WASHINGTON - A feistier, flintier Barack Obama is apparently ready to come out swinging in Tuesday's prime-time debate with Mitt Romney, keen to make up for a disengaged performance two weeks ago that helped fuel his Republican rival's ascent in the polls.
"We know that the president is his own harshest critic and he knows that Mitt Romney had a better debate," Jen Psaki, Obama's travelling press secretary, said Monday at the posh Virginia resort where the president has been undergoing intense debate preparation.
Psaki, however, offered few specifics about how the president has been boning up for the high-stakes showdown, a town-hall style event that will feature questions from the audience. It's being held at Hofstra University in Hempstead, NY.
"He's looking forward to answering questions from the American people tomorrow night.... He's calm and energized and just looking forward to getting to New York."
More than 67 million Americans tuned into the first debate on Oct. 3 in Denver.
An equally mammoth audience was expected to take in Tuesday night's showdown, moderated by CNN's Candy Crowley amid reported concerns from each campaign about the newswoman's stated intention to ask tough questions.
"Once the table is kind of set by the town-hall questioner, there is then time for me to say 'Hey, wait a second, what about X, Y, Z?'" Crowley said on CNN last week.
Those types of comments from Crowley have sounded alarm bells for both campaigns, Time magazine reported Monday.
Together, lawyers for both teams sent a memo to the Commission of Presidential Debates to express their concerns, hoping the moderator doesn't ask more questions than audience members.
Obama was being shielded by his campaign from those types of headaches on the eve of the Tuesday debate. Reporters were kept well away from the president on Monday as he crammed with members of his team, including Sen. John Kerry, standing in once again for Romney.
The president himself has said he's determined to do a much better job in debate No. 2.
His campaign wouldn't say whether officials are videotaping Obama so that he can pore over his reactions as part of his preparation, but Democratic insiders have said no stone is being left unturned during his latest stint at debate camp.
During Obama's first showdown with Romney, he frequently stared down at his notepad, sometimes grimly, sometimes with an indignant smile on his face. Romney, meantime, looked directly at Obama as he spoke, regarding the president with a serene expression.
In the aftermath of that debate, Romney closed the gap on Obama nationally — even surpassing him in some polls. He's also gained on Obama in several critical battleground states, and even edged past him in Florida.
In a fundraising appeal to supporters sent out Monday morning, Obama himself told voters that the race is now a dead heat and he's determined to come out swinging on Tuesday.
"Listen, this race is tied," Obama wrote in the email.
"What we do over the next 22 days will determine not just the next four years, but what this country looks like for decades to come. That's what I'll be fighting for up on that stage tomorrow night — but I can't do it alone."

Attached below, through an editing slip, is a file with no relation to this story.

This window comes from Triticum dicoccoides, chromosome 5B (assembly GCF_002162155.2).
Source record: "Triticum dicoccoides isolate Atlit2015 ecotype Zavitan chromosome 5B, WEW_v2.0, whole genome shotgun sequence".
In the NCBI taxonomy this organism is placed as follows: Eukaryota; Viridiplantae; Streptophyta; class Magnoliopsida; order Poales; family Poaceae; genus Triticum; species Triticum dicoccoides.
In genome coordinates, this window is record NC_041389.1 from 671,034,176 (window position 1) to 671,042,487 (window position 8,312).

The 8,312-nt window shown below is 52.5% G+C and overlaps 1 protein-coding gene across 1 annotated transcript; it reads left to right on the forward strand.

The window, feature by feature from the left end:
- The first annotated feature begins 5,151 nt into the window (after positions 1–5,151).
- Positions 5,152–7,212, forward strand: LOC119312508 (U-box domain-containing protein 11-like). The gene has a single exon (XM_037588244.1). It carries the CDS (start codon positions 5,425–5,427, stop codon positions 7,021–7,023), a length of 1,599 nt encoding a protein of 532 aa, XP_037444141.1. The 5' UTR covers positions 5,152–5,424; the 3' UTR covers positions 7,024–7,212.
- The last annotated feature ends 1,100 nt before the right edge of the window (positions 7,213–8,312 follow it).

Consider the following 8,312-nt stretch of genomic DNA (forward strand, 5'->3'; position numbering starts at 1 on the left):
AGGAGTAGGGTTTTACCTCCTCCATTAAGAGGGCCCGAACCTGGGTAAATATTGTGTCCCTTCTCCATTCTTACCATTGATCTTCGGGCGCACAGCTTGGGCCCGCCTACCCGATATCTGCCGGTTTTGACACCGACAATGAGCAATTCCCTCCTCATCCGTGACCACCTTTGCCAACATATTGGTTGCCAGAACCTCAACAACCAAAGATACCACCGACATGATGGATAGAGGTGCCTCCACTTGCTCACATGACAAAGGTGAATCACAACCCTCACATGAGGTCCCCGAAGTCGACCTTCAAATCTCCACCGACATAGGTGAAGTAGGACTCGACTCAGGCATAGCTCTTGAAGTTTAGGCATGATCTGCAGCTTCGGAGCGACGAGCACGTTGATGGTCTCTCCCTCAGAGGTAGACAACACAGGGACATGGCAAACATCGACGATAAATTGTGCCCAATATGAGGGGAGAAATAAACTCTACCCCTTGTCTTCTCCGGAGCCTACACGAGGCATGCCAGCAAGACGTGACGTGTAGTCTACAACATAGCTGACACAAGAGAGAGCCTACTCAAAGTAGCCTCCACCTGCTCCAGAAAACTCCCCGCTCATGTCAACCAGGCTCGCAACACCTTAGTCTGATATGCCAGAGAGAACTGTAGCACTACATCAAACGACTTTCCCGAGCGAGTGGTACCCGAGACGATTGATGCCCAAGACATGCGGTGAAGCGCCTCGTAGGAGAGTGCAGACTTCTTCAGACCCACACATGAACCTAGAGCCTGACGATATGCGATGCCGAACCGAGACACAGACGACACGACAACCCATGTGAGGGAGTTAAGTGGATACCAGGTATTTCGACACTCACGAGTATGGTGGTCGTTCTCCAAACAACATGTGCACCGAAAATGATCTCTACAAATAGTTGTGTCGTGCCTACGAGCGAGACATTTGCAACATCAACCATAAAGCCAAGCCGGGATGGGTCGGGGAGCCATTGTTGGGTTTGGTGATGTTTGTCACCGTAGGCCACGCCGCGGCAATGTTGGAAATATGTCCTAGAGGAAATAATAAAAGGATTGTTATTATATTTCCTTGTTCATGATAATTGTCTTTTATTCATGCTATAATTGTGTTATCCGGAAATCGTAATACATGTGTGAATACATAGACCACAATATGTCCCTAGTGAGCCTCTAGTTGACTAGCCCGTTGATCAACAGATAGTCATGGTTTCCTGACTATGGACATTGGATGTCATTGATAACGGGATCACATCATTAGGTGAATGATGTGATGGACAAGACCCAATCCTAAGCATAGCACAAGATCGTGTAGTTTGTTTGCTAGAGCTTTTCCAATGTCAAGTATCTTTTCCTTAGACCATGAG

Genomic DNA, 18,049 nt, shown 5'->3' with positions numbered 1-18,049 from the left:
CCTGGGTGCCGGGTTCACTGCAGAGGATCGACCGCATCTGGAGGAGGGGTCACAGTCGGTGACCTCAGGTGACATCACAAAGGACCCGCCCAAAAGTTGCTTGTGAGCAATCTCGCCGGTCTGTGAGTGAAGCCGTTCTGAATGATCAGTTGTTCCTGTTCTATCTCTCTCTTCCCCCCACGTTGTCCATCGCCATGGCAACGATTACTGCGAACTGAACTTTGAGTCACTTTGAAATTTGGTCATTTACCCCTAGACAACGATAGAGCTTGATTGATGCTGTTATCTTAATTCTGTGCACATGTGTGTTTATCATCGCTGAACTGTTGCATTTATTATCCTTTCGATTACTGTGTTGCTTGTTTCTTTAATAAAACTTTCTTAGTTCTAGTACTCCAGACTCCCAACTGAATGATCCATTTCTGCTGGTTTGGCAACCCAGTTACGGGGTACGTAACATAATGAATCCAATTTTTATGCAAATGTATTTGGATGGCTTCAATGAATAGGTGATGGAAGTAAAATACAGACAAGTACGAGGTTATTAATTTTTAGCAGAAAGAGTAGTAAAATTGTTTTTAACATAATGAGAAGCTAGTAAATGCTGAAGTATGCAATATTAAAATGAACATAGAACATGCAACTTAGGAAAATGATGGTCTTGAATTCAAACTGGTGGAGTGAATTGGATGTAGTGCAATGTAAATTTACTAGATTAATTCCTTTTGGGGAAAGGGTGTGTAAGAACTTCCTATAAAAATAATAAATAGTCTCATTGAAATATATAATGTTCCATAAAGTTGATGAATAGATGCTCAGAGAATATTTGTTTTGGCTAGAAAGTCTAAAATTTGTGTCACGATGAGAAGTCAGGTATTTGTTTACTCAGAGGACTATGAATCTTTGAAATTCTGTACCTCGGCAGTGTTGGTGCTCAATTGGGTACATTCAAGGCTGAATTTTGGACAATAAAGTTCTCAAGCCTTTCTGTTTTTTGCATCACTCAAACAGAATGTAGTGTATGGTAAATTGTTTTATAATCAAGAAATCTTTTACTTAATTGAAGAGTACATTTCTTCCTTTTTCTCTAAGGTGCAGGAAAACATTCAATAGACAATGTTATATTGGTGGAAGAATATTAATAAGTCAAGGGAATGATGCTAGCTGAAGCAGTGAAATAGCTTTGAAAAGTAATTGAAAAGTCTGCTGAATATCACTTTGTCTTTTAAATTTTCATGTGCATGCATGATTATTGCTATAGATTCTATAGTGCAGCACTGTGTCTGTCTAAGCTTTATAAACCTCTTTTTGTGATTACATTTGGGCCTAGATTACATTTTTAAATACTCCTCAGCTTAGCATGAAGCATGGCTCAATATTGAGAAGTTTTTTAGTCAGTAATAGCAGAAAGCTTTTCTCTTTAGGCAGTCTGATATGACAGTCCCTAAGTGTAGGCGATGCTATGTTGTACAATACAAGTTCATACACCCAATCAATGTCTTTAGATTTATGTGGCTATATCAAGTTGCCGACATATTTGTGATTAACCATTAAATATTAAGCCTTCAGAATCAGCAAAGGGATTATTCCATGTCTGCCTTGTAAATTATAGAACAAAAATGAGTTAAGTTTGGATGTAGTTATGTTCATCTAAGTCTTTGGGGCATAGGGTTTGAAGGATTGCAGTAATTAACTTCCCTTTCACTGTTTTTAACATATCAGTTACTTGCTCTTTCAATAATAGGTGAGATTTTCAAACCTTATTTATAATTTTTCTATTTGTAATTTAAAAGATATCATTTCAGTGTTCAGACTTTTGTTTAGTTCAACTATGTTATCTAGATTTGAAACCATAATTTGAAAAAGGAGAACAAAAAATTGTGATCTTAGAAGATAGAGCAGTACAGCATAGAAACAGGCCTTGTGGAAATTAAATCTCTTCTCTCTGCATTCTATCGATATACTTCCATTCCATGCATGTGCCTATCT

The polls, however, continue to be confounding, suggesting Obama is holding onto a narrow lead nationally while struggling in the key swing states that will decide the outcome of the Nov. 6 election.
The PollTracker Average showed Obama leading Romney nationally by the slimmest of margins — 48.5 per cent to 47.2 per cent, a statistical tie. And a new Washington Post/ABC News survey, released on the eve of the Hempstead debate, has Obama back in the lead nationally, leading Romney 49 to 46 per cent.
And yet a USA Today/Gallup poll released later Monday showed Romney ahead of Obama by five percentage points in the country's top battleground states, with women fuelling his gains.
The survey of voters in 12 states found female voters heavily engaged in the election and increasingly voicing concerns about deficit and debt issues. Romney is now tied with Obama among women at 48-48, and ahead of the president among men by 12 percentage points.
Women, indeed, are expected to be a key focal point of Tuesday night's debate. Romney's wife, Ann, made a point of focusing on women in a radio interview in Philadelphia on Monday.
"The numbers don't lie and what the numbers tell us is that more women have been hurt by this economy than men, more women are unemployed, and more women have fallen into poverty in the last four years," she said. "We do hear their voices."
Her husband, meantime, was in Boston for his own debate camp, hoping to build on the momentum he's amassed after decisively besting Obama in Denver.
Romney's advisers have suggested the Republican will once again deliver a more moderate message to Americans on Tuesday night, despite spending months on the far right end of the political spectrum during the party's primary season.
Over the past two weeks, Romney has promised his tax proposals won't benefit the wealthy, has touted his experience working hand-in-hand with Democrats when he was Massachusetts governor and has denied any plans to pass tougher abortion laws if elected.
The Obama campaign, on the other hand, released an ad in a handful key swing states that features small business owners describing how their livelihoods have improved under the president as the U.S. economy shows signs of improvement.
"When you look at the president's plan I don't think there can be any question that we're on the right course for today's economy," says one supporter.
Adds another at the end of the spot: "Stick with this guy — he will move us forward."
Another ad, aimed at Ohio voters, features former astronaut John Glenn — a one-time Ohio senator — heralding Obama's character and economic record.